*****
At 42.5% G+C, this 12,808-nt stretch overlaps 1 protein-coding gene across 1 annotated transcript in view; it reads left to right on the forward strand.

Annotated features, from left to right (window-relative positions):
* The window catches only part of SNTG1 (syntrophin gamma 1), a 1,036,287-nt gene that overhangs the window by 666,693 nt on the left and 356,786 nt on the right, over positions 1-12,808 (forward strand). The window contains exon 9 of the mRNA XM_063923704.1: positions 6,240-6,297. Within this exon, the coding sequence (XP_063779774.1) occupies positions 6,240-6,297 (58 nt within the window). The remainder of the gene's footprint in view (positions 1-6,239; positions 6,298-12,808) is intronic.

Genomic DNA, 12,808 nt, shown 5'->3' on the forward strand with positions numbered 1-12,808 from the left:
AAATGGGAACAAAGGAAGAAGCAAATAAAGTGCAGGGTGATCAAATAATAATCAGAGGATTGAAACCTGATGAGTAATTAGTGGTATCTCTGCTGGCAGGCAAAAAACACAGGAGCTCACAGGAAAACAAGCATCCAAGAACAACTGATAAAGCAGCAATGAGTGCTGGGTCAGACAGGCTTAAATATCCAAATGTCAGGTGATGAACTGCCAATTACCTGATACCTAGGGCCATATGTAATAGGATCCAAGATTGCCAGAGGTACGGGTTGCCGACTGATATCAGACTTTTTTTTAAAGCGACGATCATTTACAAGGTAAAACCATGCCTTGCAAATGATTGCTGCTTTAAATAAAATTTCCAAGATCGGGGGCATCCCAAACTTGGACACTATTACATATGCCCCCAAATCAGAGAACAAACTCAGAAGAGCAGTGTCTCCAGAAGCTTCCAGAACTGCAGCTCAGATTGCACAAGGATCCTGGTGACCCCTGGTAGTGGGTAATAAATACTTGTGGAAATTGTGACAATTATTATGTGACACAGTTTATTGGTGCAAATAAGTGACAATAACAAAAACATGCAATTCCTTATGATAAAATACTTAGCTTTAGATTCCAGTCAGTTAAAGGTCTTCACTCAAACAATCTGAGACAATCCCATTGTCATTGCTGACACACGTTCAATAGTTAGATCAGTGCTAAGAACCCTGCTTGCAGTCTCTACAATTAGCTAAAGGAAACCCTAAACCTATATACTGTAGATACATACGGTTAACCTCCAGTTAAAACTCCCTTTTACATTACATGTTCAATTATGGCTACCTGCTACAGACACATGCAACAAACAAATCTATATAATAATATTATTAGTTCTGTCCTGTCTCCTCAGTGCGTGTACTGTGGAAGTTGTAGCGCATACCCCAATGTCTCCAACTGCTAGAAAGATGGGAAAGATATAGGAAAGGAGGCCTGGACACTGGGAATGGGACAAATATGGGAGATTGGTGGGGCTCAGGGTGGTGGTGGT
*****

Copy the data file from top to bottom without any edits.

At 42.5% G+C, this 12,808-nt stretch overlaps 1 protein-coding gene across 1 annotated transcript in view; it reads left to right on the forward strand.

Annotated features, from left to right (window-relative positions):
* The window catches only part of SNTG1 (syntrophin gamma 1), a 1,036,287-nt gene that overhangs the window by 666,693 nt on the left and 356,786 nt on the right, over positions 1-12,808 (forward strand). The window contains exon 9 of the mRNA XM_063923704.1: positions 6,240-6,297. Within this exon, the coding sequence (XP_063779774.1) occupies positions 6,240-6,297 (58 nt within the window). The remainder of the gene's footprint in view (positions 1-6,239; positions 6,298-12,808) is intronic.

Genomic DNA, 12,808 nt, shown 5'->3' on the forward strand with positions numbered 1-12,808 from the left:
AAATGGGAACAAAGGAAGAAGCAAATAAAGTGCAGGGTGATCAAATAATAATCAGAGGATTGAAACCTGATGAGTAATTAGTGGTATCTCTGCTGGCAGGCAAAAAACACAGGAGCTCACAGGAAAACAAGCATCCAAGAACAACTGATAAAGCAGCAATGAGTGCTGGGTCAGACAGGCTTAAATATCCAAATGTCAGGTGATGAACTGCCAATTACCTGATACCTAGGGCCATATGTAATAGGATCCAAGATTGCCAGAGGTACGGGTTGCCGACTGATATCAGACTTTTTTTTAAAGCGACGATCATTTACAAGGTAAAACCATGCCTTGCAAATGATTGCTGCTTTAAATAAAATTTCCAAGATCGGGGGCATCCCAAACTTGGACACTATTACATATGCCCCCAAATCAGAGAACAAACTCAGAAGAGCAGTGTCTCCAGAAGCTTCCAGAACTGCAGCTCAGATTGCACAAGGATCCTGGTGACCCCTGGTAGTGGGTAATAAATACTTGTGGAAATTGTGACAATTATTATGTGACACAGTTTATTGGTGCAAATAAGTGACAATAACAAAAACATGCAATTCCTTATGATAAAATACTTAGCTTTAGATTCCAGTCAGTTAAAGGTCTTCACTCAAACAATCTGAGACAATCCCATTGTCATTGCTGACACACGTTCAATAGTTAGATCAGTGCTAAGAACCCTGCTTGCAGTCTCTACAATTAGCTAAAGGAAACCCTAAACCTATATACTGTAGATACATACGGTTAACCTCCAGTTAAAACTCCCTTTTACATTACATGTTCAATTATGGCTACCTGCTACAGACACATGCAACAAACAAATCTATATAATAATATTATTAGTTCTGTCCTGTCTCCTCAGTGCGTGTACTGTGGAAGTTGTAGCGCATACCCCAATGTCTCCAACTGCTAGAAAGATGGGAAAGATATAGGAAAGGAGGCCTGGACACTGGGAATGGGACAAATATGGGAGATTGGTGGGGCTCAGGGTGGTGGTGGT